When deciding whether or not to have total knee replacement surgery, it’s important to set realistic expectations for your results.
In a survey of 266 patients, the major concerns prior to knee replacement surgery were:¹
- The ability to walk as much as you wish
- The ability to go up and down stairs
- Pain immediately after surgery
- Length of recovery
Over 90% of patients experience a significant reduction in knee pain, and greatly improved ability to perform common activities of daily living following total knee replacement surgery.²
Realistic expectations for activities following total knee replacement surgery include:
- Light hiking
- Ballroom dancing
- Various other low-impact sports
While knee replacement surgery is a major surgical procedure performed over 1,600 times a day in the United States, no surgery comes without risks.
Side effects of knee replacement surgery ³
You should know that most knee replacement surgeries are problem-free, but roughly 1 in every 20 patients may have complications—most being minor and treatable. Your complication risk depends on a number of factors, including your age and general health. Generally speaking, younger patients without other medical issues will be at a lower risk.
While some patients experience stiffness after surgery, it will typically be resolved with exercise, and as swelling improves. Pain may contribute to your level of stiffness by impeding on your ability to perform physical therapy exercises, allowing scarring to glue together the soft tissues around the joint, possibly prolonging your recovery time.
Occasionally, knee stiffness may be treated by manipulation of the joint under general anesthesia, followed by intensive physical therapy. However, this could potentially limit your range of motion.
For most patients, pain decreases during the first few months after surgery. However, some patients experience lagging pain or develop new types of pain. Research shows that 10–20% of patients continue to have moderate or severe pain past the first few months.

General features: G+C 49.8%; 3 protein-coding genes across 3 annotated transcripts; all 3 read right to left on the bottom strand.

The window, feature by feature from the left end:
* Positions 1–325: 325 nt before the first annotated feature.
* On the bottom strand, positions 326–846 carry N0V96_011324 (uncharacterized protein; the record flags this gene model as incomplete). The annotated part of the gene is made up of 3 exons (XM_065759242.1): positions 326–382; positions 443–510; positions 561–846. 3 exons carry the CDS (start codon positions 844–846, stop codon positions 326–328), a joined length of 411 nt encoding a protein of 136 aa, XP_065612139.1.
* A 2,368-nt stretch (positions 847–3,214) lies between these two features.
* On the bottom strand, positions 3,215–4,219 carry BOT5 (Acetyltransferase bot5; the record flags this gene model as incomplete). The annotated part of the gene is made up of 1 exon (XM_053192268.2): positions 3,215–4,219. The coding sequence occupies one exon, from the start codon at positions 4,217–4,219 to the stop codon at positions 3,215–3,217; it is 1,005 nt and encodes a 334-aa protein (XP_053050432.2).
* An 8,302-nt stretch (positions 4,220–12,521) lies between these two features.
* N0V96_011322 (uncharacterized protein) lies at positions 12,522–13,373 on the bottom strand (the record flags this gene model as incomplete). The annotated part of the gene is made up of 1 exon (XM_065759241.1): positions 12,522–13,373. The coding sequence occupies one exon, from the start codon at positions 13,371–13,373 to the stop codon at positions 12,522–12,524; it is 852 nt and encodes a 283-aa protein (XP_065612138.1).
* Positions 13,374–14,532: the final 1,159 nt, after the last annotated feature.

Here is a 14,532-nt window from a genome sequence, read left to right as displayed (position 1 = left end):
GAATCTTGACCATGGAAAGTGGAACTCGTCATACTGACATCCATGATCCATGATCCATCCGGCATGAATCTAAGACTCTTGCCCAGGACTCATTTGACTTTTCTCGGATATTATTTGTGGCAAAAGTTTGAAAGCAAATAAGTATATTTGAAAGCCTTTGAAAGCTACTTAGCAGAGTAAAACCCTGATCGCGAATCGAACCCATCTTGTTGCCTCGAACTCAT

Blood clots forming in the deep veins in the leg —also called deep vein thrombosis (DVT)—can cause pain and swelling. Changes in the way your blood flows, and its ability to clot after surgery can lead to DVT.
Very rarely, a blood clot can travel to the lungs, leading to breathlessness and chest pains. This is called a pulmonary embolism, which in extreme cases can be fatal. However, this is usually treatable with blood-thinning drugs and oxygen therapy.
A wound hematoma results from blood collecting in a wound. While you will normally have a small amount of blood leaking from the wound after any surgery, it typically stops within a few days.
Occasionally, blood may collect under the skin and cause swelling. The blood swelling can either discharge on its own, causing a larger temporary leakage from the wound for about a week after surgery, or it may require your surgeon to remove the blood collection.
As with any operation, there’s a small risk of infection. Infections occur in about 1 in 50 cases. Typically, the infection can be treated with antibiotics. Roughly 1 in 100 patients develop a deep infection, which may require removing the new joint until the infection clears up.3
Nerve and other tissue damage
During surgery, there’s a small risk that the ligaments, arteries, or nerves could be damaged. Fewer than 1 in 100 patients end up with nerve damage, which typically improves gradually; and about 1 in 100 have some ligament damage, which is either repaired during the operation, or protected by a brace to aid healing.
While it is extremely rare, it’s possible for bone around the replacement joint to break after a minor fall. Patients with weak bones—from osteoarthritis—are at risk for this during the months and possibly years after surgery. If this occurs, further surgery is typically needed to fix the fracture and even sometimes to replace the joint components.
In cases where a mobile plastic bearing is used, there is a small risk of dislocation of the knee, for which you would require further surgery.
- Trousdale R, McGrory B, Berry D, Becker M, Harmsen W. Patients’ concerns prior to undergoing total hip and total knee arthroplasty. Mayo Clinic Proceedings
- Total Knee Replacement. Total Knee Replacement. Published August 1, 2015.
- What are the possible complications of a knee replacement? Arthritis Research UK.